The prehistoric settlement of Dispilio is situated at the site Nisi, on the southern shore of Kastoria lake. It was located in 1932, when the lake level fell, and at the point where Nisi was separated from the lakeshore, remains of wooden posts became visible. Systematic excavations (1992 onwards) unearthed the remains of a large lakeside settlement of the Late Neolithic; one of the most important and oldest of its kind in Europe. Excavations of lakeside settlements started in 1854 at Bodensee, South Germany, and were then taken up in central and western Europe enabling researchers to develop special methods of excavation and conservation techniques. Excavations at Dispilio constitute a landmark for archaeological investigations in Greece because of the special character of the site and because it permits the study of habitation structures during the Neolithic Period.

The houses of the settlement, circular and rectangular, were built of timber, reed and clay upon timber-post framed platforms. The modern reconstruction of the lakeside settlement which has been programmed and is expected to extend over a surface area of 150,000 square metres approximately, will provide a wonderful insight into the habitation norms of that period.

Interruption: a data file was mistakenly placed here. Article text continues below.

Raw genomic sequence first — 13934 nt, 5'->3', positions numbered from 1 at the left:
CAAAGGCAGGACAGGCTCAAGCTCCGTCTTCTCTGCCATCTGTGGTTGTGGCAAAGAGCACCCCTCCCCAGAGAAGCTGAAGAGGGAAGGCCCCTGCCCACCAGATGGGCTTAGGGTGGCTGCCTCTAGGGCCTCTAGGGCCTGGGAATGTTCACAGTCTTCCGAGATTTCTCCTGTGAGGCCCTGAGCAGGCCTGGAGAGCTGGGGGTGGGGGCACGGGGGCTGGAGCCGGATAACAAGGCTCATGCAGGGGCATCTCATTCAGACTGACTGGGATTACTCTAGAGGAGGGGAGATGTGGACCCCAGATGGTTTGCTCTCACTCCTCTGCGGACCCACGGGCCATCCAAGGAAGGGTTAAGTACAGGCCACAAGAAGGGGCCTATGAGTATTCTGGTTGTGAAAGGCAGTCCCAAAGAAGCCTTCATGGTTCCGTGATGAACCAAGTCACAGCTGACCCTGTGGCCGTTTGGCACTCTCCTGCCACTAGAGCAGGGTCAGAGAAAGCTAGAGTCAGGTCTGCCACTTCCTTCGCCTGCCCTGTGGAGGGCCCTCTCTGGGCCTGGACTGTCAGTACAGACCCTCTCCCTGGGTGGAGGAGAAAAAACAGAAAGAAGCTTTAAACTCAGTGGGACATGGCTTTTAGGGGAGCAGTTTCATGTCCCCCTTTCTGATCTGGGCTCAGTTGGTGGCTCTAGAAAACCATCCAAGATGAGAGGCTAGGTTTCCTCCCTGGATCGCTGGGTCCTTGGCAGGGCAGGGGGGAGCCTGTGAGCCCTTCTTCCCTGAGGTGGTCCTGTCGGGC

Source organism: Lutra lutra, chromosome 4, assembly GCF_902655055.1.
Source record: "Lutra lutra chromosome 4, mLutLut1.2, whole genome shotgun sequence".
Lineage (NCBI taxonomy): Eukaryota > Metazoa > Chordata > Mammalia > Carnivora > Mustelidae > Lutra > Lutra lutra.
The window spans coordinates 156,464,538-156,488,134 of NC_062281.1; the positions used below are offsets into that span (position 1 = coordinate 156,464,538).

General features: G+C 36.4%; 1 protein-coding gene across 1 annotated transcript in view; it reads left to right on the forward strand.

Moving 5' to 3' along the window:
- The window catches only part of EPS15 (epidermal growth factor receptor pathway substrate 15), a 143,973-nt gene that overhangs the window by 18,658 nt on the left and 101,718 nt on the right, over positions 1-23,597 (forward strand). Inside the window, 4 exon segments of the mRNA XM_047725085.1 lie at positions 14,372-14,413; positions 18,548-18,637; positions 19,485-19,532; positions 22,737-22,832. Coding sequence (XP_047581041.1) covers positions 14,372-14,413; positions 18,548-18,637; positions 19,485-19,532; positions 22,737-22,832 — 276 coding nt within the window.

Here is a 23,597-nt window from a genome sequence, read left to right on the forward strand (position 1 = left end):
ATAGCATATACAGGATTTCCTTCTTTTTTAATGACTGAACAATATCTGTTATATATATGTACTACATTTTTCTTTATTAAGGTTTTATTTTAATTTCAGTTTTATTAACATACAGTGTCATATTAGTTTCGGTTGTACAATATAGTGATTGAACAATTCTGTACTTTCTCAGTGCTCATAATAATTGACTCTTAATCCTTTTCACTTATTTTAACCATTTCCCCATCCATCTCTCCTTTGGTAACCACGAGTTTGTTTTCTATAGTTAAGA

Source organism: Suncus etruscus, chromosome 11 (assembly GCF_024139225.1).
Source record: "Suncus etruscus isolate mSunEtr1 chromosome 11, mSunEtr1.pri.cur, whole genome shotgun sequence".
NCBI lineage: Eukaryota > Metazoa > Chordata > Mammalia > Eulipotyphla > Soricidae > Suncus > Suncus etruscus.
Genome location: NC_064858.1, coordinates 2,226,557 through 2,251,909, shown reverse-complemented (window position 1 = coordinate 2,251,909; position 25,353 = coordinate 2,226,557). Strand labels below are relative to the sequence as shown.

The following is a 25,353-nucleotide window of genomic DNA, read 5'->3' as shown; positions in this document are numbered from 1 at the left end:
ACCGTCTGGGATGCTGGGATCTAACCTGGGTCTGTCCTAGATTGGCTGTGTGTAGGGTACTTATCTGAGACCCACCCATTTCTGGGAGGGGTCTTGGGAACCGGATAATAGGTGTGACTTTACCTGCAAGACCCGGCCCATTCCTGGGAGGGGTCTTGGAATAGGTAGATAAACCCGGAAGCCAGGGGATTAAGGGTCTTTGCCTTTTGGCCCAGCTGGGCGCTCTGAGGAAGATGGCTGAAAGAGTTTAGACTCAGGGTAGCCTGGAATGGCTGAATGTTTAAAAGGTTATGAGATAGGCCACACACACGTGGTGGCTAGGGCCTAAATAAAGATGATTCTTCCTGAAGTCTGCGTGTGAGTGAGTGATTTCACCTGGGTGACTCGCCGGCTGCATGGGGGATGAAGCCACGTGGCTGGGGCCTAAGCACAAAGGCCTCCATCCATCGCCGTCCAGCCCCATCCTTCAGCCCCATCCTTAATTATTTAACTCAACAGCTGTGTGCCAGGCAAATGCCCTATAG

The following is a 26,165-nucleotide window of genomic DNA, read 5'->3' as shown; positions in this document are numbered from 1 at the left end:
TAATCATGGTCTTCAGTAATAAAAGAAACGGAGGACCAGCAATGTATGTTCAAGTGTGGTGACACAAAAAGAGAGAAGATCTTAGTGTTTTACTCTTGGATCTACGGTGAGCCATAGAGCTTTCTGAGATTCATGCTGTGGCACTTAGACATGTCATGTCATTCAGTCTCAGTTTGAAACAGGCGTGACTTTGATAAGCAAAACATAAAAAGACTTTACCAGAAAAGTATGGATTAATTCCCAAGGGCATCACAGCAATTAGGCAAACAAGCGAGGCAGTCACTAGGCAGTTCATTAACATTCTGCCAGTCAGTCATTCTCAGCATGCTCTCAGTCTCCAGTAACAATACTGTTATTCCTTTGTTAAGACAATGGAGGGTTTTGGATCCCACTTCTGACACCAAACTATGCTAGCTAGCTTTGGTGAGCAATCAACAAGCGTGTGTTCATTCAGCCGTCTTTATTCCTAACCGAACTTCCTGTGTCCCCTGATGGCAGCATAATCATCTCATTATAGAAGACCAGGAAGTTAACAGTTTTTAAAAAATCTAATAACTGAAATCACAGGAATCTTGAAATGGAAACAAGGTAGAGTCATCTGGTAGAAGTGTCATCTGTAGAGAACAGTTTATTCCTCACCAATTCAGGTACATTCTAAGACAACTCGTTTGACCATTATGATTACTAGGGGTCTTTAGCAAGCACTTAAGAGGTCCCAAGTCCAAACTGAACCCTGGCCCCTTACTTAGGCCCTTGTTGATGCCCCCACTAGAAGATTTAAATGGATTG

Among the fauna and flora remains as well as the mobiliary finds from the excavations (pottery, tools, etc.), the whole range of economic activities of the prehistoric inhabitants of Dispilio are represented: farming, animal husbandry, hunting and fishing. Numerous bone hooks and traces of a boat, identical to those used to this day by the fishermen of Kastoria, is clear evidence that fishing was practised. Finds such as leaf-shaped and triangular arrow heads of Melian obsidian, pottery similar to that of the neighbouring Balkan areas and a stone ring idol pendant, place the settlement of Dispilio within the exchange networks developed in Greece in particular during the Late Neolithic.
Grey pottery of the Tsangli type, black burnished ware of the Larisa type and polychrome painted vessels date to the phases of the Late Neolithic I. In the late phases of the settlement, black and blacktopped ware predominated, as well as red burnished and painted designs (brown on a light background). Characteristic types of vases were bowls, fruit-stands, closed vases with a neck and clay tables.
Three bone flutes along with a wooden tablet with incised linear symbols reflect the unique cultural aspects of the community at Dispilio. This tablet dates with certainty from 5260 BC. and is not unlikely to be an early form of written speech, as has been assumed about similar symbols incised on clay, discovered at settlements in the southern Balkans (Vinca culture).